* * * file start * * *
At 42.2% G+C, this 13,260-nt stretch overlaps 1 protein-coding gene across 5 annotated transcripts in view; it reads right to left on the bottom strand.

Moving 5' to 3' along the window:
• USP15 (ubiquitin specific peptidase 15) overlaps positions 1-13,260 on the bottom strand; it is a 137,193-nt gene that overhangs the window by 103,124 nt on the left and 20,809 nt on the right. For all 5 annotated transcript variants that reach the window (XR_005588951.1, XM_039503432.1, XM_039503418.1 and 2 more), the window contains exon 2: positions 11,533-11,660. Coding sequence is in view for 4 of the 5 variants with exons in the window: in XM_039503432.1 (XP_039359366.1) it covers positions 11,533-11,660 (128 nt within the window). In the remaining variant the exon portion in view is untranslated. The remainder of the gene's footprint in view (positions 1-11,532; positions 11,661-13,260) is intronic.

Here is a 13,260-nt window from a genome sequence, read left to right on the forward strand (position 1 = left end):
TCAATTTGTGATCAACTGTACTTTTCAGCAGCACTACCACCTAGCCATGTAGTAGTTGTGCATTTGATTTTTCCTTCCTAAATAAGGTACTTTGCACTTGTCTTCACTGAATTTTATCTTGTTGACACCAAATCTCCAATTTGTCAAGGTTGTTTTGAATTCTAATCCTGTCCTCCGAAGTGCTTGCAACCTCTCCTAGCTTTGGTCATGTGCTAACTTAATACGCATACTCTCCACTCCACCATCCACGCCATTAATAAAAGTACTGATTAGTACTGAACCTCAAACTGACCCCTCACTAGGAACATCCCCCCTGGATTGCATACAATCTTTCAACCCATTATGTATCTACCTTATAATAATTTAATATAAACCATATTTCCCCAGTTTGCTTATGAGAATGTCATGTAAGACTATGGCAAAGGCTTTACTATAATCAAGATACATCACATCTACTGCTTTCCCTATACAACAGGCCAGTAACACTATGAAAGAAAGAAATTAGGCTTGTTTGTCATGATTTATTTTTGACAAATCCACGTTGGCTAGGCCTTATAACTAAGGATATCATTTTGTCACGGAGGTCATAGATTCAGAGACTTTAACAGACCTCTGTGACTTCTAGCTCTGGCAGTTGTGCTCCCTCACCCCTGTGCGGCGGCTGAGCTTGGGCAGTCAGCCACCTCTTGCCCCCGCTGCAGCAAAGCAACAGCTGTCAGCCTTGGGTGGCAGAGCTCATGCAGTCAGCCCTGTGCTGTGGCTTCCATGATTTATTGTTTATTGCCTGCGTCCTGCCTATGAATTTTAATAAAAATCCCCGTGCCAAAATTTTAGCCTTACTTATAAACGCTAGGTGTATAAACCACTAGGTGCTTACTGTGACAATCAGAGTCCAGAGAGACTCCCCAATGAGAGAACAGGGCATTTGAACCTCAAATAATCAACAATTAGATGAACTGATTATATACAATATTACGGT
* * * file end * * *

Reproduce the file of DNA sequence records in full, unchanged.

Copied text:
At 42.2% G+C, this 13,260-nt stretch overlaps 1 protein-coding gene across 5 annotated transcripts in view; it reads right to left on the bottom strand.

Moving 5' to 3' along the window:
• USP15 (ubiquitin specific peptidase 15) overlaps positions 1-13,260 on the bottom strand; it is a 137,193-nt gene that overhangs the window by 103,124 nt on the left and 20,809 nt on the right. For all 5 annotated transcript variants that reach the window (XR_005588951.1, XM_039503432.1, XM_039503418.1 and 2 more), the window contains exon 2: positions 11,533-11,660. Coding sequence is in view for 4 of the 5 variants with exons in the window: in XM_039503432.1 (XP_039359366.1) it covers positions 11,533-11,660 (128 nt within the window). In the remaining variant the exon portion in view is untranslated. The remainder of the gene's footprint in view (positions 1-11,532; positions 11,661-13,260) is intronic.

Here is a 13,260-nt window from a genome sequence, read left to right on the forward strand (position 1 = left end):
TCAATTTGTGATCAACTGTACTTTTCAGCAGCACTACCACCTAGCCATGTAGTAGTTGTGCATTTGATTTTTCCTTCCTAAATAAGGTACTTTGCACTTGTCTTCACTGAATTTTATCTTGTTGACACCAAATCTCCAATTTGTCAAGGTTGTTTTGAATTCTAATCCTGTCCTCCGAAGTGCTTGCAACCTCTCCTAGCTTTGGTCATGTGCTAACTTAATACGCATACTCTCCACTCCACCATCCACGCCATTAATAAAAGTACTGATTAGTACTGAACCTCAAACTGACCCCTCACTAGGAACATCCCCCCTGGATTGCATACAATCTTTCAACCCATTATGTATCTACCTTATAATAATTTAATATAAACCATATTTCCCCAGTTTGCTTATGAGAATGTCATGTAAGACTATGGCAAAGGCTTTACTATAATCAAGATACATCACATCTACTGCTTTCCCTATACAACAGGCCAGTAACACTATGAAAGAAAGAAATTAGGCTTGTTTGTCATGATTTATTTTTGACAAATCCACGTTGGCTAGGCCTTATAACTAAGGATATCATTTTGTCACGGAGGTCATAGATTCAGAGACTTTAACAGACCTCTGTGACTTCTAGCTCTGGCAGTTGTGCTCCCTCACCCCTGTGCGGCGGCTGAGCTTGGGCAGTCAGCCACCTCTTGCCCCCGCTGCAGCAAAGCAACAGCTGTCAGCCTTGGGTGGCAGAGCTCATGCAGTCAGCCCTGTGCTGTGGCTTCCATGATTTATTGTTTATTGCCTGCGTCCTGCCTATGAATTTTAATAAAAATCCCCGTGCCAAAATTTTAGCCTTACTTATAAACGCTAGGTGTATAAACCACTAGGTGCTTACTGTGACAATCAGAGTCCAGAGAGACTCCCCAATGAGAGAACAGGGCATTTGAACCTCAAATAATCAACAATTAGATGAACTGATTATATACAATATTACGGT